For women, so many sexual encounters are ruined by that not-so-little voice from down below, asking, begging, pleading: will it work? will it hurt? And if it doesn’t work, and if it does hurt, will he force it? Why is it so hard to have successful, painless sex? We know our sex drives, we know what we want, we know we aren’t being pushed into anything. Maybe we’re just picking the completely wrong people to have sex with, or maybe there just something wrong with us. Am I gay? Asexual? Broken?
Since the age of 11, my life has revolved around my vagina. I seem borderline fixated on it. This fixation, however, was never something I felt comfortable expressing aloud, to family members, friends, even sexual partners. I was obsessed with something I couldn’t talk to anyone about, out of sheer embarrassment.
And it’s not just me; women everywhere experience discomfort surrounding their sexual and reproductive health, it just isn’t something we discuss. After reading Lili Loofbourow’s ‘The Female Price of Male Pleasure’, I decided to join the conversation. Since my life started to hone in on my reproductive area, I’ve struggled to go about everyday life for at least a week a month, when my body decides its only function is to shed every ounce of blood it can find, and allow me to do very, very little else. Four years of gynaecologists later, and I’m finally having a diagnostic laparoscopy for endometriosis. That’s four years of ignoring warning signs, toned-down red flags, and doctors quite frankly not wanting to put energy into diagnosing me accurately. On average, it takes about 7.5 years for endometriosis to be diagnosed, and I was ‘lucky’ to have it in my family, as it halved my waiting time. Female reproductive health heavily impacts women’s daily lives, whether that be in relation to actual, physical pain, or in relation to how this can effect intimate sexual relationships.
Loofbourow talks about the discrepancies in research surrounding female sexual pain, compared to that surrounding erectile dysfunction, which led me to think about lube. Lube is often used as a ‘treatment’ for vaginal dryness, but doesn’t this just validate the school of thought that argues that sex is about male pleasure? Yes, using lube may aid penetration, but using lube does not address the cause, whether that be vaginismus, vulvodynia, complications associated with endometriosis, or any other intimate illness associated with the vagina. Why is it that society feels that penetration is such a right that women must find ways around their pain and discomfort?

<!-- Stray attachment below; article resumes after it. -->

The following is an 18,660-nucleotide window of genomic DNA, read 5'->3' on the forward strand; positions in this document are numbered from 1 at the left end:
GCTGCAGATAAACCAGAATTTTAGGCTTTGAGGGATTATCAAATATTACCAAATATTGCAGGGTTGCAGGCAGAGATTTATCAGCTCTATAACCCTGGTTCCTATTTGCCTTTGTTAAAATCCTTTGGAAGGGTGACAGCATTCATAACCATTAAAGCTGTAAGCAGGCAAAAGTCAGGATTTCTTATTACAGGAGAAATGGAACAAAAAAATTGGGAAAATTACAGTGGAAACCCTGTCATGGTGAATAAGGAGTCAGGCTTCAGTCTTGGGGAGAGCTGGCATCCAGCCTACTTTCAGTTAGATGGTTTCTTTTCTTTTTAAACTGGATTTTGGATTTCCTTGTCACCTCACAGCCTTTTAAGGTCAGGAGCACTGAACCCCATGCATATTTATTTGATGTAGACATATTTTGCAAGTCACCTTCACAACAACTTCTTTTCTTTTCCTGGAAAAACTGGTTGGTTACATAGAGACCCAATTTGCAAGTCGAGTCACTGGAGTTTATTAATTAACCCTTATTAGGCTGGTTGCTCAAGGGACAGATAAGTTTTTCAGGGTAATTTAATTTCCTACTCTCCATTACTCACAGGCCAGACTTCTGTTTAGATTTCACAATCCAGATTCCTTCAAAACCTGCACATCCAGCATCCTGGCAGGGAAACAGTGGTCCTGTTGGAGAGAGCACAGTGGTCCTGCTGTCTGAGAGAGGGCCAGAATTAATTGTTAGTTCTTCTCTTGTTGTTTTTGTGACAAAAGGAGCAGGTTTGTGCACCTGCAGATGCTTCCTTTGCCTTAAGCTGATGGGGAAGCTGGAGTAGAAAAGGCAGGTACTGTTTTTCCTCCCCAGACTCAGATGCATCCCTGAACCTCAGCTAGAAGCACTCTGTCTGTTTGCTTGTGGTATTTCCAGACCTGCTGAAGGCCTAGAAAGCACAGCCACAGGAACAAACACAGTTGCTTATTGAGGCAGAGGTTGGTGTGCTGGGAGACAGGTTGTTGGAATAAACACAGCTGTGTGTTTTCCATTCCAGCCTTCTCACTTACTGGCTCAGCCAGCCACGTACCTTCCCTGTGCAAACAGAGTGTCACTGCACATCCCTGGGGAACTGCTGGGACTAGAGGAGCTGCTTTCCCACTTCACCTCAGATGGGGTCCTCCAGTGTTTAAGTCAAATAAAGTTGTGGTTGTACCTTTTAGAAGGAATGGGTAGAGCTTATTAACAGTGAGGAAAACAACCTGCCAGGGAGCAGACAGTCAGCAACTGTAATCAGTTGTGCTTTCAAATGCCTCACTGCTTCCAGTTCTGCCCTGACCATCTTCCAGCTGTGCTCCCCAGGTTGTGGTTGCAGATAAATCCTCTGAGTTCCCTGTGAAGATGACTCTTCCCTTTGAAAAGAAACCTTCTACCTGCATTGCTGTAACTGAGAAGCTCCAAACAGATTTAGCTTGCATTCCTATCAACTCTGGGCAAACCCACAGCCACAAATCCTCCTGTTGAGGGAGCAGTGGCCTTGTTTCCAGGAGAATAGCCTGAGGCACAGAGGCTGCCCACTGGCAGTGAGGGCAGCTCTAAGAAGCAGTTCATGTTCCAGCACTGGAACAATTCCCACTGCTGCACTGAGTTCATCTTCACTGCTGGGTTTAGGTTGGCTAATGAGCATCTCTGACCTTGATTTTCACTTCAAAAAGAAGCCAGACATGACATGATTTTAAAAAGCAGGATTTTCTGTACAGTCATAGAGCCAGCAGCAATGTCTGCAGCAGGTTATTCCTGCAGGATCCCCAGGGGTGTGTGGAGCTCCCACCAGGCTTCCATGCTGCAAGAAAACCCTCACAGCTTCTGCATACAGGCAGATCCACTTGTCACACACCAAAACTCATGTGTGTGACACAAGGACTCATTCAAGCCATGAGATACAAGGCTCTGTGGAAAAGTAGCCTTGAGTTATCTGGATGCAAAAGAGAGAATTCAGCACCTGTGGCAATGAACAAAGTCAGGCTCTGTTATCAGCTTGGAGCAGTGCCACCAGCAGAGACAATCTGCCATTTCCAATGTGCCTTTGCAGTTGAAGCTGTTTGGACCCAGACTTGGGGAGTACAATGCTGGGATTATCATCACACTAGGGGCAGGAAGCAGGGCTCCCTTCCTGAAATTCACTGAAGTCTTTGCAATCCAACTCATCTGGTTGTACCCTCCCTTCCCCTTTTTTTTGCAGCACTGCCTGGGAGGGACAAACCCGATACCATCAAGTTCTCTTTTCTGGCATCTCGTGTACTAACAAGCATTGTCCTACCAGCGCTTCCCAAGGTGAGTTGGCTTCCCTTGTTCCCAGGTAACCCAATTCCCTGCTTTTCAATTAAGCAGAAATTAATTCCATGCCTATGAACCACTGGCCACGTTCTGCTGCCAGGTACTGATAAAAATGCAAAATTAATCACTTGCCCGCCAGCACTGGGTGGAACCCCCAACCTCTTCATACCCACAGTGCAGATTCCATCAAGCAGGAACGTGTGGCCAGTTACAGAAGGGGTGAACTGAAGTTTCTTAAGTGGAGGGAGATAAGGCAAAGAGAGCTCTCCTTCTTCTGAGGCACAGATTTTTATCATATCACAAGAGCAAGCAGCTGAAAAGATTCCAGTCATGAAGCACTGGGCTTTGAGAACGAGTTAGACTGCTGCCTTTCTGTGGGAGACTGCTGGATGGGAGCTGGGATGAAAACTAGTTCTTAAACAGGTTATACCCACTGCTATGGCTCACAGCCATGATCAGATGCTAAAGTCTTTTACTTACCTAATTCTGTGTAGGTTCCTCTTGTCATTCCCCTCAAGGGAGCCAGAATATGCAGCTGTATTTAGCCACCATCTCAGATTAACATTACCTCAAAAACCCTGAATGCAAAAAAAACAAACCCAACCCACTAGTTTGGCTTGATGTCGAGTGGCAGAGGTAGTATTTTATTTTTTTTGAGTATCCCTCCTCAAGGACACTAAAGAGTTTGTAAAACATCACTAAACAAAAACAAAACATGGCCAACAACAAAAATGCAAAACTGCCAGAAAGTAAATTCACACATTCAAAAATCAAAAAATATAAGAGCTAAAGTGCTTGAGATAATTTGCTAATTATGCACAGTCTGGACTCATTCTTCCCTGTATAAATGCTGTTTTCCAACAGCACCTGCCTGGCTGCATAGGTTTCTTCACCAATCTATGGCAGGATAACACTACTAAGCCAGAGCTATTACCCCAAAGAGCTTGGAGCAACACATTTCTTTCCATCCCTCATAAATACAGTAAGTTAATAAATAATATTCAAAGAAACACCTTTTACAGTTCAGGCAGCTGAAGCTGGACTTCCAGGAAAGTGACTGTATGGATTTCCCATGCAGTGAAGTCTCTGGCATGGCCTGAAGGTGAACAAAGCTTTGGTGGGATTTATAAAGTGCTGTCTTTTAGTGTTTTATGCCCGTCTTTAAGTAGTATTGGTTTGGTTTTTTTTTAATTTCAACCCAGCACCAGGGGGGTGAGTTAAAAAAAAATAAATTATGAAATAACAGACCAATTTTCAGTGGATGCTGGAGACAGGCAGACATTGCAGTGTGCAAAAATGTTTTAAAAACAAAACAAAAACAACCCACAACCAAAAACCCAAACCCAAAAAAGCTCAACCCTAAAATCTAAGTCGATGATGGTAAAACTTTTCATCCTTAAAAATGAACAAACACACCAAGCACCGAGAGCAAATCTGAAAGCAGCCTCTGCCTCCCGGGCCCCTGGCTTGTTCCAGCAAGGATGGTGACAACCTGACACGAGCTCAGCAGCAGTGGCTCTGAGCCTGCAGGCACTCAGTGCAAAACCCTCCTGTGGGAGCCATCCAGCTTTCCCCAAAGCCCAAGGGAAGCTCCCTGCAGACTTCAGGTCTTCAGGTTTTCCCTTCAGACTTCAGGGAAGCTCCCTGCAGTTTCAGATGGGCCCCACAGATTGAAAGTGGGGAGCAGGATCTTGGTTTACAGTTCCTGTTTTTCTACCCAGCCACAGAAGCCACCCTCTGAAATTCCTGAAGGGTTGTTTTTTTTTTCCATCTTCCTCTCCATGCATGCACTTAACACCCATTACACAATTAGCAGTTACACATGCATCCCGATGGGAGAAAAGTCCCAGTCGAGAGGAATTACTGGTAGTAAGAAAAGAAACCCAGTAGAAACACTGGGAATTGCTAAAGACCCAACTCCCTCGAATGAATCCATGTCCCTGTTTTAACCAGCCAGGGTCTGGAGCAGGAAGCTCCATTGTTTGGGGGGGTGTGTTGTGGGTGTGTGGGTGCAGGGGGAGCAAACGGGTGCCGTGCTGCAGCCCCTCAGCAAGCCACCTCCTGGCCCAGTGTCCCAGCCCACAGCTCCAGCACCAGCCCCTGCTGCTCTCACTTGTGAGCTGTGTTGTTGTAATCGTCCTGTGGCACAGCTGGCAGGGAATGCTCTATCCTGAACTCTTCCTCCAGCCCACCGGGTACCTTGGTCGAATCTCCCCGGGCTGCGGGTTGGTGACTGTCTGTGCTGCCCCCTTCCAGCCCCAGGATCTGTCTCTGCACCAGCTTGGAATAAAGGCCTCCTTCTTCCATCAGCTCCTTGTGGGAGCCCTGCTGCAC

I want to know why there is nobody out there educating young women on our bodies. I want to know why, at the age of 20, my concerns are only just being taken seriously, despite the countless things I have missed out on due to my periods, over almost ten years.
And here’s the answer: because female sexual health is taboo. It’s 2018, and it is still taboo to the point that we gloss over it in school, with a brief science lesson on the menstrual cycle, rushed along so boys would stop taking the piss, and irritating the teacher, or a vague ten minutes in a PHSE lesson where the girls are taken aside and, without actual representation of vaginal insertion, shown how to pull the string out of an applicator tampon. It is taboo to the point that young girls worry that they might ‘lose their virginity’ to a tampon, because they don’t understand their own anatomy. It is taboo to the point that the research on female sexual pain is so minimal that most doctors don’t know the signs to look for, or ignore them when presented in pubescent woman, because ‘all periods are different’. And all periods are different, because all women are different, and yet they are all treated with the same contempt.